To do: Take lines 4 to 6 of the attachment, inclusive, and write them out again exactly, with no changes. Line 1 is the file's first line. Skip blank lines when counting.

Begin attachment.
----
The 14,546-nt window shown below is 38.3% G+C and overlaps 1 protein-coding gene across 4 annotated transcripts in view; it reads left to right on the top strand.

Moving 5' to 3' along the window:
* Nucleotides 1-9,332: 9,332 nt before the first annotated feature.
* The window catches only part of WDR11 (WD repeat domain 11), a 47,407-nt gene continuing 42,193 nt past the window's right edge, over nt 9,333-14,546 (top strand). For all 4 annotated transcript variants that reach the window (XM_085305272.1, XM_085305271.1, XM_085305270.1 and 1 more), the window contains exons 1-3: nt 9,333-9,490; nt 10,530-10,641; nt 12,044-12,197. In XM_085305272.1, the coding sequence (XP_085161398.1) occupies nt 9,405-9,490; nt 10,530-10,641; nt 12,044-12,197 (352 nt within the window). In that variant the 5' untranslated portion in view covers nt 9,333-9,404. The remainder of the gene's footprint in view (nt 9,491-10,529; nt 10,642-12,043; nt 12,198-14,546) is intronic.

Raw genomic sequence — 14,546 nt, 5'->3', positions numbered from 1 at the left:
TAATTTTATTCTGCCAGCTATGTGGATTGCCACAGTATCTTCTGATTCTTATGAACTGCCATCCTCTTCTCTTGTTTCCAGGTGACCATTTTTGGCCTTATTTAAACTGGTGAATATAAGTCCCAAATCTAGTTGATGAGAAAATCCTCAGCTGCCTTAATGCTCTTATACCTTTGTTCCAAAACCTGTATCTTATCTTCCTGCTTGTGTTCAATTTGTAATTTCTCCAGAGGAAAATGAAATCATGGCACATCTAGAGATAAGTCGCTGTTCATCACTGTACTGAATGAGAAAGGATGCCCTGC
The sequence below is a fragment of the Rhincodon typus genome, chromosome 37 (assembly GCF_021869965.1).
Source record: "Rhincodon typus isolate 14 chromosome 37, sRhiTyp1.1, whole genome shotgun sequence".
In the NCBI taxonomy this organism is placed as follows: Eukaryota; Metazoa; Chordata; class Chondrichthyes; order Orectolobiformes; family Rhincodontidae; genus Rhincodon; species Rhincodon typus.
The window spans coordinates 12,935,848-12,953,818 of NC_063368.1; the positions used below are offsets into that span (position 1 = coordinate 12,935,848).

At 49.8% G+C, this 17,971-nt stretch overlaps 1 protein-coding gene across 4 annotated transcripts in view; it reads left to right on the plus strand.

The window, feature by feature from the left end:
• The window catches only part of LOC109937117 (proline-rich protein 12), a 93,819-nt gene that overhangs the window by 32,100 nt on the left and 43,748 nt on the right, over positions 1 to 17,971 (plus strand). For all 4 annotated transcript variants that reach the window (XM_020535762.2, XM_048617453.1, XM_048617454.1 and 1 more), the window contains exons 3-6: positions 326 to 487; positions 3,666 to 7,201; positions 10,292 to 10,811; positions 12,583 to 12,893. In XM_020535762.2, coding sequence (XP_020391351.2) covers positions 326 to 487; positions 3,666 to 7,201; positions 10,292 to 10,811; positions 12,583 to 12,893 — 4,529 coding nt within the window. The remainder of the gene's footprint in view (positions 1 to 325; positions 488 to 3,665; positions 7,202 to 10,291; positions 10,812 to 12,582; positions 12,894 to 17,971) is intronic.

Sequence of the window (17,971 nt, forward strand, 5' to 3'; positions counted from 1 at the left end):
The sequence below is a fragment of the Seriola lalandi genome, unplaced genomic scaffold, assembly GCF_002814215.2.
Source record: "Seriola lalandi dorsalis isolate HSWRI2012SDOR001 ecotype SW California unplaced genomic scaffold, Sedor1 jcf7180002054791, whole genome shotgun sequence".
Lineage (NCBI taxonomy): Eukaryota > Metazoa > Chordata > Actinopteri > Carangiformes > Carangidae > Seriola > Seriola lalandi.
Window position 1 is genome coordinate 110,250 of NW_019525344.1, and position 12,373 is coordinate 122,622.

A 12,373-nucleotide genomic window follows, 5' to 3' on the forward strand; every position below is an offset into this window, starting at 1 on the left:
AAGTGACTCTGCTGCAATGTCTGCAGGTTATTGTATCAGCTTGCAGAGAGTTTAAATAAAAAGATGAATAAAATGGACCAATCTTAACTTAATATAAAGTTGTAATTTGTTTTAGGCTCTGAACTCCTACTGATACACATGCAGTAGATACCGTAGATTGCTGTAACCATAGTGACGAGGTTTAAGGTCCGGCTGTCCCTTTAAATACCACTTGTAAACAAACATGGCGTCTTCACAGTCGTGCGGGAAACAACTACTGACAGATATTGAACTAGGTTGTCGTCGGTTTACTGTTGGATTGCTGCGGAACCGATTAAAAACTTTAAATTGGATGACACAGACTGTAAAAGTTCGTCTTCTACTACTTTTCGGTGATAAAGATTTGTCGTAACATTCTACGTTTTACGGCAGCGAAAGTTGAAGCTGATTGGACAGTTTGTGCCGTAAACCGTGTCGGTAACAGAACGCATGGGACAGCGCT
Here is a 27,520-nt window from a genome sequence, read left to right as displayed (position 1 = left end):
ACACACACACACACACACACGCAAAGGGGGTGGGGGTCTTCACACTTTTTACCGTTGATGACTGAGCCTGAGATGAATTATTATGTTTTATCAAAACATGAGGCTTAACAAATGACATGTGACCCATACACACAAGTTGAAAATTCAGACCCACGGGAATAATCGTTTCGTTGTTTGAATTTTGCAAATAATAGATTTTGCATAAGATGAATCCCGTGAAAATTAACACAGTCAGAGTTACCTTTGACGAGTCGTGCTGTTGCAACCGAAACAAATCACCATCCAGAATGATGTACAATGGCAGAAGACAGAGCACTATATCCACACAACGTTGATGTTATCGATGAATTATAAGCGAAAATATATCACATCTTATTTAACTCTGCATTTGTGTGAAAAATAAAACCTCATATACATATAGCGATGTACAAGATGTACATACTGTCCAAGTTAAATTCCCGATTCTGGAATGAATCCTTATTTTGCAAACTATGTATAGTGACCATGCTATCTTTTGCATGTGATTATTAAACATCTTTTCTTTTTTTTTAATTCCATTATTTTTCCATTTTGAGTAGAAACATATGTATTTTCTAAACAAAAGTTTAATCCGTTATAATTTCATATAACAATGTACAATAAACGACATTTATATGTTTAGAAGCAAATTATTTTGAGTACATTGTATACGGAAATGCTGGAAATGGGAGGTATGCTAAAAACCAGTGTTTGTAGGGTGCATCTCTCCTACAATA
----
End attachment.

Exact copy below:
* The window catches only part of WDR11 (WD repeat domain 11), a 47,407-nt gene continuing 42,193 nt past the window's right edge, over nt 9,333-14,546 (top strand). For all 4 annotated transcript variants that reach the window (XM_085305272.1, XM_085305271.1, XM_085305270.1 and 1 more), the window contains exons 1-3: nt 9,333-9,490; nt 10,530-10,641; nt 12,044-12,197. In XM_085305272.1, the coding sequence (XP_085161398.1) occupies nt 9,405-9,490; nt 10,530-10,641; nt 12,044-12,197 (352 nt within the window). In that variant the 5' untranslated portion in view covers nt 9,333-9,404. The remainder of the gene's footprint in view (nt 9,491-10,529; nt 10,642-12,043; nt 12,198-14,546) is intronic.

Raw genomic sequence — 14,546 nt, 5'->3', positions numbered from 1 at the left:
TAATTTTATTCTGCCAGCTATGTGGATTGCCACAGTATCTTCTGATTCTTATGAACTGCCATCCTCTTCTCTTGTTTCCAGGTGACCATTTTTGGCCTTATTTAAACTGGTGAATATAAGTCCCAAATCTAGTTGATGAGAAAATCCTCAGCTGCCTTAATGCTCTTATACCTTTGTTCCAAAACCTGTATCTTATCTTCCTGCTTGTGTTCAATTTGTAATTTCTCCAGAGGAAAATGAAATCATGGCACATCTAGAGATAAGTCGCTGTTCATCACTGTACTGAATGAGAAAGGATGCCCTGC